Why Angela Cheung Believes Diverse Skills are Key to Keeping the Hetch Hetchy System Running

“I don’t know of another water system quite like ours. The way we move water through the Regional Water System is a bit unique,” said Angela Cheung.

Cheung is the SFPUC’s Water Supply and Treatment Division Manager, where she oversees the system integral to the delivery of high-quality drinking water to 2.7 million people in Alameda, San Francisco, San Mateo and Santa Clara counties. About 85 percent of the water that the SFPUC treats originates from Hetch Hetchy and the other 15 percent comes from local reservoirs in Alameda and San Mateo counties.

“We are constantly moving water around in the system, not just to deliver it for immediate use by the wholesale and retail customers, but also to keep enough water stored in local reservoirs in case we get cut off from Hetch Hetchy unexpectedly,” she shared. “We run our water treatment plants at high rates in the winter and at low rates in the summer, the complete opposite of most other systems.” Cheung explained that it is because Hetch Hetchy provides most of the water during the summer. In the winter, the upcountry system goes offline for maintenance and rehabilitation, and the two large plants in the Bay Area kick into high gear to keep drinking water flowing to customer taps. Hundreds of miles of large-diameter pipelines and tunnels are part of the backbone of the Regional Water System.

“I can go on and on about what we do here at the Water Supply and Treatment Division for the Regional Water System,” she further explained. “The success of a system like ours takes having the water, the infrastructure to deliver the water, and people with the right skills to run the system. People with a good skill set and expertise are so important for our system.”

Cheung shared how her upbringing was a melding of eastern and western values and cultures. “I have always felt that being Asian American means I get to have the best of both worlds. The Asian part of my upbringing taught me to be humble, hard-working and generous. The American part of me has taught me to be open-minded about other cultures and be assertive when I need to be,” she recounted, although being Asian American has taken on a new meaning for her lately. “I have experienced discrimination and violence that I attributed to being Asian American, but the kind of senseless anti-Asian American and Pacific Islander attacks I see in the news nearly every day in the last few months has motivated me to be part of the movement.”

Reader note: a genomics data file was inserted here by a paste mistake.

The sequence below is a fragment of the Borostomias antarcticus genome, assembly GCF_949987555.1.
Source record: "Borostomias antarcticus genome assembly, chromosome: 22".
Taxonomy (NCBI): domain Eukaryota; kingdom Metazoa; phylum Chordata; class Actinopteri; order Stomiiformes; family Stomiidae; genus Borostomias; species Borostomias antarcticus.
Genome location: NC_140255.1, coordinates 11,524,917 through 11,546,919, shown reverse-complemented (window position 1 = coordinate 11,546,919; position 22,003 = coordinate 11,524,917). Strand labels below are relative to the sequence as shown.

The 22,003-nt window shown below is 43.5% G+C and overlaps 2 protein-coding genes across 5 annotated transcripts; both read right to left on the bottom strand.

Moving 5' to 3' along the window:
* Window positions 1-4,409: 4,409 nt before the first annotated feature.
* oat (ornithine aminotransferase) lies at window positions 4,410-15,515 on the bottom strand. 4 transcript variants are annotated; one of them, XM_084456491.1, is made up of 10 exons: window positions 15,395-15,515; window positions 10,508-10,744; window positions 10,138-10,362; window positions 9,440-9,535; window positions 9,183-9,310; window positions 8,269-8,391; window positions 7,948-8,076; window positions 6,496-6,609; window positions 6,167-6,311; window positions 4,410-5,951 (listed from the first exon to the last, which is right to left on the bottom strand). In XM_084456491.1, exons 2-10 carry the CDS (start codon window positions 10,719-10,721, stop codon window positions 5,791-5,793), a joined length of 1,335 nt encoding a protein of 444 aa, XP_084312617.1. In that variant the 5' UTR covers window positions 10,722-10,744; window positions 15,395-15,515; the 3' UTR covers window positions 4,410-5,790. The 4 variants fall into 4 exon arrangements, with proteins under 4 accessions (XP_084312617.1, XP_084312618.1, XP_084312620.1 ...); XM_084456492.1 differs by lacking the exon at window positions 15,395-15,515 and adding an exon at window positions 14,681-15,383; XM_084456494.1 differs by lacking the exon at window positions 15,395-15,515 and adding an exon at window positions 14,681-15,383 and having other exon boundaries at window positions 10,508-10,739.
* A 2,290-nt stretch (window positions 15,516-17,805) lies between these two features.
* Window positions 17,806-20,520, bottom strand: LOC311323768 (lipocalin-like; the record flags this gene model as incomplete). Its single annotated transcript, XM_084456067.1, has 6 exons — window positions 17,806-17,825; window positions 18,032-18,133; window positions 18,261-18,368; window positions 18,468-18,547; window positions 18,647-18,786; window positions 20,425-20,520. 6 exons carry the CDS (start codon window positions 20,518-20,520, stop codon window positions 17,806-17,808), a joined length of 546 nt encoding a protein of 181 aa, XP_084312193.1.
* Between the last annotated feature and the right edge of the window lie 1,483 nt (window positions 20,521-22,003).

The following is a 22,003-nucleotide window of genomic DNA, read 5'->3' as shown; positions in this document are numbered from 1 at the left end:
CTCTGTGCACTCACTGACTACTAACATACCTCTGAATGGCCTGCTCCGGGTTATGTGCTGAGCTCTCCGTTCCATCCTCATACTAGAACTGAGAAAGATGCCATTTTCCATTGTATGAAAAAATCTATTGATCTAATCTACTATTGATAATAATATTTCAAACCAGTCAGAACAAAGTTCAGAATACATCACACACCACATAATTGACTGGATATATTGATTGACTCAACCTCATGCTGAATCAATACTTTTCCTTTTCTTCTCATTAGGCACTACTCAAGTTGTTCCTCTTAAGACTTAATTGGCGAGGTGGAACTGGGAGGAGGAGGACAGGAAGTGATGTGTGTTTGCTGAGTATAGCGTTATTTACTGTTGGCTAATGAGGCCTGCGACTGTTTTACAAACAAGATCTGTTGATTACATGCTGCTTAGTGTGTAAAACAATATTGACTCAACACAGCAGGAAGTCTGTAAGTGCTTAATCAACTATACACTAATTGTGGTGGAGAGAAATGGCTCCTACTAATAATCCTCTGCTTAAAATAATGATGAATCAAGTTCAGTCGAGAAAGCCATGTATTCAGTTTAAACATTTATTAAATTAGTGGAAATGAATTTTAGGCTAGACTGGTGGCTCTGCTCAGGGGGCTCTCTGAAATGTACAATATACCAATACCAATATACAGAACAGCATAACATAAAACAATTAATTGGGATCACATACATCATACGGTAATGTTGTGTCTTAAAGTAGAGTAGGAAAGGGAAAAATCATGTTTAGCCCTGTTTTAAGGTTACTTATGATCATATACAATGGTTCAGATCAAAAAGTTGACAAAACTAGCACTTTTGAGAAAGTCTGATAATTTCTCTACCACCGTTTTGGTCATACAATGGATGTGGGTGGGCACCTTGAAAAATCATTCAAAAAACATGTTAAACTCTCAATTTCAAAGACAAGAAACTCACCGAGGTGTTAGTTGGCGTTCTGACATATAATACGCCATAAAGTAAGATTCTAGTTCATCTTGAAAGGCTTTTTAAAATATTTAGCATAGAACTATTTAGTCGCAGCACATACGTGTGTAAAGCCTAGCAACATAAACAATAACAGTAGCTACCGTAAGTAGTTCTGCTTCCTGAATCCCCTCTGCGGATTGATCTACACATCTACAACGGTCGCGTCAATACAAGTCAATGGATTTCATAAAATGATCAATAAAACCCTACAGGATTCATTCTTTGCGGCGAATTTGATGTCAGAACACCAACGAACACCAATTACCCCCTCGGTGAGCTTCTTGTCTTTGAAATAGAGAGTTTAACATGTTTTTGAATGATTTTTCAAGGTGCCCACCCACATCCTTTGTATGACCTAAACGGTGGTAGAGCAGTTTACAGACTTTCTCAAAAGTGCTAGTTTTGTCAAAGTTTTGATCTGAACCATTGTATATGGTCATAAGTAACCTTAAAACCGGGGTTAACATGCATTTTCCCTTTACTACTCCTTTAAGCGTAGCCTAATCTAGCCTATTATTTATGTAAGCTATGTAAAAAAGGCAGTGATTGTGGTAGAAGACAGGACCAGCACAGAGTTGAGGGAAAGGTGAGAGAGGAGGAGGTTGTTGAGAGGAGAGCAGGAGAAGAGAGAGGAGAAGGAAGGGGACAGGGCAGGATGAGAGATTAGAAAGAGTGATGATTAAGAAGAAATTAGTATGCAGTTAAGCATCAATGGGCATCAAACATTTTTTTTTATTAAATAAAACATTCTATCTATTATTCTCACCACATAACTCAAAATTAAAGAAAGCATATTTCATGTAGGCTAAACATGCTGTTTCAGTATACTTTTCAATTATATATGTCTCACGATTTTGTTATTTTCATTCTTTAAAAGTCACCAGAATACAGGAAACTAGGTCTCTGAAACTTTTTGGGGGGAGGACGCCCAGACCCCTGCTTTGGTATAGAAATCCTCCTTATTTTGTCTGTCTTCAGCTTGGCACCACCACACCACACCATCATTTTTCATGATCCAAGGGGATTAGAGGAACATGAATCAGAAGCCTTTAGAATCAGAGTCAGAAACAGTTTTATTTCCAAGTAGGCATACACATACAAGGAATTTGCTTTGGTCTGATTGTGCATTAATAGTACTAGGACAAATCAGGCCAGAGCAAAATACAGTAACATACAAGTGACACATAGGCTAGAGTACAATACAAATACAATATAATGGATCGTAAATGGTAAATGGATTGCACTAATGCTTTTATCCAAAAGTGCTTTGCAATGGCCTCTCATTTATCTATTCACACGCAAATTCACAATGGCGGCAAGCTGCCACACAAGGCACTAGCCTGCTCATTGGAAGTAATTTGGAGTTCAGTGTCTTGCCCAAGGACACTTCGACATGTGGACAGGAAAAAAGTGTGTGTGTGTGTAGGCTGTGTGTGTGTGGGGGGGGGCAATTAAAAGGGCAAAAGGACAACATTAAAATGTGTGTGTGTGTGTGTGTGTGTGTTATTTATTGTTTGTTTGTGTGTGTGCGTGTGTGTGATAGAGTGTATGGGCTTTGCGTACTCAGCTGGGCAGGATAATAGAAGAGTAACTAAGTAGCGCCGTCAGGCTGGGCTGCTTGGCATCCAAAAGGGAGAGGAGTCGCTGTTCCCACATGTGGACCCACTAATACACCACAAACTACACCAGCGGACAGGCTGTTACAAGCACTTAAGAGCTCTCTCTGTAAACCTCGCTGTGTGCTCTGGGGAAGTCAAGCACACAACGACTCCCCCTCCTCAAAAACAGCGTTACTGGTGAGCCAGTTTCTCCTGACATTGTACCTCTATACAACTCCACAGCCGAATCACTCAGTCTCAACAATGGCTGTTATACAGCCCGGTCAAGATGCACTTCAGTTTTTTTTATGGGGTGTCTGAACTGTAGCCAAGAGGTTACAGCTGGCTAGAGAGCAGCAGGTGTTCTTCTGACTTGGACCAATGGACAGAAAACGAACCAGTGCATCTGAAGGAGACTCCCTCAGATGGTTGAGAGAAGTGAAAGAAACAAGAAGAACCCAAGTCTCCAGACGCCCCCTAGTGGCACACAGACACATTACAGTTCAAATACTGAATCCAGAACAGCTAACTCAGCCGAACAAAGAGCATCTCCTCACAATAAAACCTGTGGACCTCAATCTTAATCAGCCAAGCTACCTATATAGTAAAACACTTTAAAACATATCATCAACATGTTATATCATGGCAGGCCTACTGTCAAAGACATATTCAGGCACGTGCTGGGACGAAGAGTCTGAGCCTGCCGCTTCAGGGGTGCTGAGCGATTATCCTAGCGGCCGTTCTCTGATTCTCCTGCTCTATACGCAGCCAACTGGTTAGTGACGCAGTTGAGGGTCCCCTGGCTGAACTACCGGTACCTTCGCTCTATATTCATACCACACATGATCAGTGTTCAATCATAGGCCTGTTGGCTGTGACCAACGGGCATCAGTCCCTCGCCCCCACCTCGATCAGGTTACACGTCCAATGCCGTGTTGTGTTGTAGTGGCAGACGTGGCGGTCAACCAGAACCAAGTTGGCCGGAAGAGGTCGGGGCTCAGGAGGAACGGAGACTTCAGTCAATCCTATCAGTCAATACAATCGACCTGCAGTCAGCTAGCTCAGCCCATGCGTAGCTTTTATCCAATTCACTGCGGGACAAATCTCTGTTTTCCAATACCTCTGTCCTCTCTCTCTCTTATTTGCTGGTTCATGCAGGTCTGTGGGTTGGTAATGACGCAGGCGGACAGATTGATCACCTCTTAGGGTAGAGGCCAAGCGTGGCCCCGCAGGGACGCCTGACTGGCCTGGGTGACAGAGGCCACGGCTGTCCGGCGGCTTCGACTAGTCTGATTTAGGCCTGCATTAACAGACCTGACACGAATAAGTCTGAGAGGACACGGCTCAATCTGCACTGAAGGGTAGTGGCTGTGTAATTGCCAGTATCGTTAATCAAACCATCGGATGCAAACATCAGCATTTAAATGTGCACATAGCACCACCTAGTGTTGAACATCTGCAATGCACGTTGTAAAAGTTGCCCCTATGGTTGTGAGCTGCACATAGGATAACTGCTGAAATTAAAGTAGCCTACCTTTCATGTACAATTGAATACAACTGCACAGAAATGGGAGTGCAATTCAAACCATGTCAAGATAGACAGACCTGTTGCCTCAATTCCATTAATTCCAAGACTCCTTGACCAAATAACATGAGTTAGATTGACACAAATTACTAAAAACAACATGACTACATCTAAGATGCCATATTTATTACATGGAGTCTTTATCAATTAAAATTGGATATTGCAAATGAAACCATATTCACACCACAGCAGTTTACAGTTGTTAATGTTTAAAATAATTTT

Cheung urged that one way to fight against anti-Asian discrimination is by banding together. “We are Asian Americans, not Chinese American, Korean American, or fill-in-the-blank American,” she said. “We have far more in common than we have differences.”

Cheung shared about her outrage toward recent attacks of seniors. At the same time, she has found many allies and young people coming together to speak out heartening. “The rallies against anti-Asian hate and violence are heartwarming and inspiring,” she shared. “I am encouraged that the next generation of Asian Americans, like my daughter, will grow up knowing their rights and fight for equality. This is also the generation that is being taught at a young age to be tolerant and accepting of our differences more than any other generation before.”

In the midst of what has been going on, Cheung is still hopeful of change. “In a world where you can be anything, be kind,” she shared. “We need people of all races to embrace diversity. Diversity is a strength, not a weakness.”